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Oral co-administration of live attenuated Salmonella enterica serovar Typhimurium expressing chicken interferon-α and interleukin-18 enhances the alleviation of clinical signs caused by respiratory infection with avian influenza virus H9N2

Rahman, Md Masudur, Uyangaa, Erdenebileg, Han, Young Woo, Kim, Seong Bum, Kim, Jin Hyoung, Choi, Jin Young, Eo, Seong Kug
Veterinary microbiology 2012 v.157 no.3-4 pp. 448-455
Influenza A virus, Salmonella enterica subsp. enterica serovar Typhimurium, additive effect, brain, cell-mediated immunity, chickens, cytokines, disease control, feed intake, immune response, lungs, mortality, serotypes, shedding, tonsils, viral diseases of animals and humans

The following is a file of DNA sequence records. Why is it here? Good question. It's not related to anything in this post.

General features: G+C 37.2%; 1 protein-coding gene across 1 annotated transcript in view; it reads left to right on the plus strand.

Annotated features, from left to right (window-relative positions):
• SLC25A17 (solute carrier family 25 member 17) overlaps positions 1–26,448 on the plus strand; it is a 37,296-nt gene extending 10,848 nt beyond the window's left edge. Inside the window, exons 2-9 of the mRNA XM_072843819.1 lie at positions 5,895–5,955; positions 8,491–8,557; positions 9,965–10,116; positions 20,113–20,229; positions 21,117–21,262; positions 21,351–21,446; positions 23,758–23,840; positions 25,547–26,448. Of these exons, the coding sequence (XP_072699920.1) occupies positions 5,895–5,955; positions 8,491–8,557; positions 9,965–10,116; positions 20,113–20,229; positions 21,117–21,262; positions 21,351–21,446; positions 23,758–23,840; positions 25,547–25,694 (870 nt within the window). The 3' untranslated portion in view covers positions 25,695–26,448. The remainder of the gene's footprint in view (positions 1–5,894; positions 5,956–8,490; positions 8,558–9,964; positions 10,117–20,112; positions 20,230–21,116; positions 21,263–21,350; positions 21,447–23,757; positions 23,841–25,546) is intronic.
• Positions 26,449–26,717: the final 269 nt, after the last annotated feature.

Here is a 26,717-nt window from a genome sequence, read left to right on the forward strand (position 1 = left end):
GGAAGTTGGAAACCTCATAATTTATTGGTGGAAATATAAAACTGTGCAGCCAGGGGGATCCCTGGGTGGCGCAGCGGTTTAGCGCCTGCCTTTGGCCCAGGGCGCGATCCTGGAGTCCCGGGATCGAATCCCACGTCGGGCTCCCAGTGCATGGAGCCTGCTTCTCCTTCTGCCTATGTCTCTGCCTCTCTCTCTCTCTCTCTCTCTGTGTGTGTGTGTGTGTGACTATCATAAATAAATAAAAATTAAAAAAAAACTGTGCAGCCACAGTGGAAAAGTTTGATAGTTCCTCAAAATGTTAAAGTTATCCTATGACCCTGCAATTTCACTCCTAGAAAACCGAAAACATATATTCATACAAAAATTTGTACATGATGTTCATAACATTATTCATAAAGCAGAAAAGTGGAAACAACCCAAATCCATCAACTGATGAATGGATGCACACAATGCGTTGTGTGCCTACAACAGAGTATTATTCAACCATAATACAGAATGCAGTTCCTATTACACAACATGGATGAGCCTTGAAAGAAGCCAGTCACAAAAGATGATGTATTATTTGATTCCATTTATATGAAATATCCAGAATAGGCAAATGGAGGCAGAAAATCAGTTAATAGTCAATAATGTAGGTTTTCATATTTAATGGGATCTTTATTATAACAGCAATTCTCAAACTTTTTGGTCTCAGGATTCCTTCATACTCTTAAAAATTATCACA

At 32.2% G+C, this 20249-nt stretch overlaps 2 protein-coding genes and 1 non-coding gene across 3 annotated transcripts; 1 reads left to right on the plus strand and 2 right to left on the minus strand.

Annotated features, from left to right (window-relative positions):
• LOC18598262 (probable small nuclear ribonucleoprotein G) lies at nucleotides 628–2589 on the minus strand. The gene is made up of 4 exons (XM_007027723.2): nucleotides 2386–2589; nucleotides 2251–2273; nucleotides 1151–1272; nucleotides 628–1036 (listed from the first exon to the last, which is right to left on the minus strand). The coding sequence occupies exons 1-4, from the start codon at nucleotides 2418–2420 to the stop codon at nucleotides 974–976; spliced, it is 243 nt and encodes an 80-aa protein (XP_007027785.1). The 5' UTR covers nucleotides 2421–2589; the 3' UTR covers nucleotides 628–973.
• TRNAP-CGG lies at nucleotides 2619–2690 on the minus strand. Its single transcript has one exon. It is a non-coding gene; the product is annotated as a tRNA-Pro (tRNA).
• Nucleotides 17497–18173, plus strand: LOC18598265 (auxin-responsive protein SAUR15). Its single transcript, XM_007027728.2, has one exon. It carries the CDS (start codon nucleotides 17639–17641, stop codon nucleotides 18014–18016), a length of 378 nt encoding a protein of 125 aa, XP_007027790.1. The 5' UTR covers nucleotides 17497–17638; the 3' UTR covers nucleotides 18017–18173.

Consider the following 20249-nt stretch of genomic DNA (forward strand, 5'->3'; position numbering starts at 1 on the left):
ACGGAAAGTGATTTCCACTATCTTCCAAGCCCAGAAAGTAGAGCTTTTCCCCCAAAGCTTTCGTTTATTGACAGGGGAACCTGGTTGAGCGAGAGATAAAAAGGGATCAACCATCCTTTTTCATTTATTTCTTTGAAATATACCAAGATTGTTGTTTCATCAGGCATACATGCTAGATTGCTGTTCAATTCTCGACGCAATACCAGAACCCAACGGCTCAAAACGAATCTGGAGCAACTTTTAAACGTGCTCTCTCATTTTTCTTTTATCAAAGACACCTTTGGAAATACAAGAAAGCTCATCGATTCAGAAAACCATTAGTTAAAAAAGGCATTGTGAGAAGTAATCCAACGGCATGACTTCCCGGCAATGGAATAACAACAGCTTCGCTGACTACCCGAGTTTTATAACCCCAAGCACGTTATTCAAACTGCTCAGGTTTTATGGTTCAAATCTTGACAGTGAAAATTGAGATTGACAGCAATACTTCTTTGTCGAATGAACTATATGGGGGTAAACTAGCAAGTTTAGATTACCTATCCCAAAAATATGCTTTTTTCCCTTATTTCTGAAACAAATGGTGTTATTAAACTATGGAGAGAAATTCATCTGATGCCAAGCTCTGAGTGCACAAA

The combined use of cytokines has shown synergistic and/or additive effects in controlling several viral infections of livestock animals. However, little is known concerning the practical use of chicken cytokine combinations to control avian diseases. Here, we investigated the antiviral efficacy of oral co-administration of chicken interferon-α (chIFN-α) and chicken interleukin-18 (chIL-18) using attenuated Salmonella enterica serovar Typhimurium in chickens infected with avian influenza virus (AIV) H9N2. Our results demonstrate that oral co-administration of S. enterica serovar Typhimurium expressing chIFN-α and chIL-18 produced a greater alleviation of clinical signs caused by respiratory infection with AIV H9N2 in chickens, when compared to administration of S. enterica serovar Typhimurium expressing either chIFN-α or chIL-18 alone. Mortality, clinical symptom severity, and feed and water intake were used to access treatment effectiveness. This enhancement of antiviral immunity was further confirmed by evidence of reduced rectal shedding and decreased replication of AIV H9N2 in several different tissues of challenged chickens including trachea, lung, cecal tonsil, and brain. Furthermore, oral co-administration of chIFN-α and chIL-18 more efficiently modulated the immune responses of chickens against AIV H9N2 by enhancing both humoral and Th1-biased cell-mediated immunity, compared to single administration of either construct. Therefore, our results suggest that the combined administration of two chicken cytokines, chIFN-α and chIL-18, using attenuated S. enterica serovar Typhimurium as an oral carrier, provides an effective means for controlling respiratory disease caused by AIV H9N2 infection.